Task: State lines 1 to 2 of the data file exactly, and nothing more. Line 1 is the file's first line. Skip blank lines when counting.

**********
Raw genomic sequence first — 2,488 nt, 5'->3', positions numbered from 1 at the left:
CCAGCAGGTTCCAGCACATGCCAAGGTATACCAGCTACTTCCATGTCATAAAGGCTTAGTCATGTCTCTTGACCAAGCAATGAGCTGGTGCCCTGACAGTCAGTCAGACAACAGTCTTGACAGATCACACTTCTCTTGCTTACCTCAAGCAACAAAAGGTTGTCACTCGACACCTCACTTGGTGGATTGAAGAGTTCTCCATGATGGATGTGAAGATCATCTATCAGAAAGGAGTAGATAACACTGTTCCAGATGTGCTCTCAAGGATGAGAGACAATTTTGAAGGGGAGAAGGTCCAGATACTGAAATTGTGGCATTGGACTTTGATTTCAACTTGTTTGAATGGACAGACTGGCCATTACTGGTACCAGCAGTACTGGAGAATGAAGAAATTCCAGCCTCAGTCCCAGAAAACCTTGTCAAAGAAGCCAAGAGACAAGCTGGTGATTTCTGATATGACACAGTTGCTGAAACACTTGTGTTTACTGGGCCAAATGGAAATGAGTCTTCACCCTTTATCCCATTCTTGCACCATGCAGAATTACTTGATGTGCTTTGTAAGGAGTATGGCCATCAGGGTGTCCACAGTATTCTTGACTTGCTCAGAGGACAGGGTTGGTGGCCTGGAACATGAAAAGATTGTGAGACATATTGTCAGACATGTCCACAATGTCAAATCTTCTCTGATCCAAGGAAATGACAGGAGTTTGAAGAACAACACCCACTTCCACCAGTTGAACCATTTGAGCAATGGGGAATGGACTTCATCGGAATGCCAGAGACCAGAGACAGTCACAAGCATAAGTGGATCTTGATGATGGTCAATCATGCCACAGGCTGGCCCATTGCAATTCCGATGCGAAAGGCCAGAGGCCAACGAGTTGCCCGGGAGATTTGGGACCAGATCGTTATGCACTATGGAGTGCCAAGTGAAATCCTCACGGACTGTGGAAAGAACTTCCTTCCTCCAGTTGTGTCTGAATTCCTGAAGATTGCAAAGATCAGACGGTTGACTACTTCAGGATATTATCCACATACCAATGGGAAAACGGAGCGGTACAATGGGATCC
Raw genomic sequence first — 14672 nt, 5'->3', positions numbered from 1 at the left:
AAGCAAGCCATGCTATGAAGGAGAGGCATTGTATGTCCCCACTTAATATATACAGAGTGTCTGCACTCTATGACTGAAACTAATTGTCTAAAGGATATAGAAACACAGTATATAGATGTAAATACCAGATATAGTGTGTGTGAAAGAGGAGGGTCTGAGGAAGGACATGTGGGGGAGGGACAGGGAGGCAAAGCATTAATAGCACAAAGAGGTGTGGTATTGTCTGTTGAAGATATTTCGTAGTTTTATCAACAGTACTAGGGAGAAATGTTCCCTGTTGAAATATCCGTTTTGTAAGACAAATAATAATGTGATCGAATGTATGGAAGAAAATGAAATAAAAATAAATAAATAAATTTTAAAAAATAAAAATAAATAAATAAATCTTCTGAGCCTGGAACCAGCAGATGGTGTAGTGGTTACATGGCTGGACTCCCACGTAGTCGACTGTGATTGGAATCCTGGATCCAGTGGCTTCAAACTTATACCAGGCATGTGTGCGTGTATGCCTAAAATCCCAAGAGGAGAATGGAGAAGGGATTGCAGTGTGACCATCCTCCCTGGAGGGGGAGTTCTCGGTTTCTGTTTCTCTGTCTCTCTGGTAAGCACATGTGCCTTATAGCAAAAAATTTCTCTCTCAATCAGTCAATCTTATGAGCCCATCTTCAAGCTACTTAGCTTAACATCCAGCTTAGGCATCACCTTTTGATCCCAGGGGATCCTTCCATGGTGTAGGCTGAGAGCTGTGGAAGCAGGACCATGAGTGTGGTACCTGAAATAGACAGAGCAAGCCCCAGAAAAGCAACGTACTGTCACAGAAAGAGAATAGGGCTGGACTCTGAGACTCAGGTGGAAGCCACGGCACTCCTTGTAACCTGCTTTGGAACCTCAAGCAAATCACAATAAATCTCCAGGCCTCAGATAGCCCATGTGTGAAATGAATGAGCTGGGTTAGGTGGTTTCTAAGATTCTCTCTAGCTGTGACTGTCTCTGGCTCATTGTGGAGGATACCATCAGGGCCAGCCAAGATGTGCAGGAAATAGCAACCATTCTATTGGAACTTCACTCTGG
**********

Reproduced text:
Raw genomic sequence first — 2,488 nt, 5'->3', positions numbered from 1 at the left:
CCAGCAGGTTCCAGCACATGCCAAGGTATACCAGCTACTTCCATGTCATAAAGGCTTAGTCATGTCTCTTGACCAAGCAATGAGCTGGTGCCCTGACAGTCAGTCAGACAACAGTCTTGACAGATCACACTTCTCTTGCTTACCTCAAGCAACAAAAGGTTGTCACTCGACACCTCACTTGGTGGATTGAAGAGTTCTCCATGATGGATGTGAAGATCATCTATCAGAAAGGAGTAGATAACACTGTTCCAGATGTGCTCTCAAGGATGAGAGACAATTTTGAAGGGGAGAAGGTCCAGATACTGAAATTGTGGCATTGGACTTTGATTTCAACTTGTTTGAATGGACAGACTGGCCATTACTGGTACCAGCAGTACTGGAGAATGAAGAAATTCCAGCCTCAGTCCCAGAAAACCTTGTCAAAGAAGCCAAGAGACAAGCTGGTGATTTCTGATATGACACAGTTGCTGAAACACTTGTGTTTACTGGGCCAAATGGAAATGAGTCTTCACCCTTTATCCCATTCTTGCACCATGCAGAATTACTTGATGTGCTTTGTAAGGAGTATGGCCATCAGGGTGTCCACAGTATTCTTGACTTGCTCAGAGGACAGGGTTGGTGGCCTGGAACATGAAAAGATTGTGAGACATATTGTCAGACATGTCCACAATGTCAAATCTTCTCTGATCCAAGGAAATGACAGGAGTTTGAAGAACAACACCCACTTCCACCAGTTGAACCATTTGAGCAATGGGGAATGGACTTCATCGGAATGCCAGAGACCAGAGACAGTCACAAGCATAAGTGGATCTTGATGATGGTCAATCATGCCACAGGCTGGCCCATTGCAATTCCGATGCGAAAGGCCAGAGGCCAACGAGTTGCCCGGGAGATTTGGGACCAGATCGTTATGCACTATGGAGTGCCAAGTGAAATCCTCACGGACTGTGGAAAGAACTTCCTTCCTCCAGTTGTGTCTGAATTCCTGAAGATTGCAAAGATCAGACGGTTGACTACTTCAGGATATTATCCACATACCAATGGGAAAACGGAGCGGTACAATGGGATCC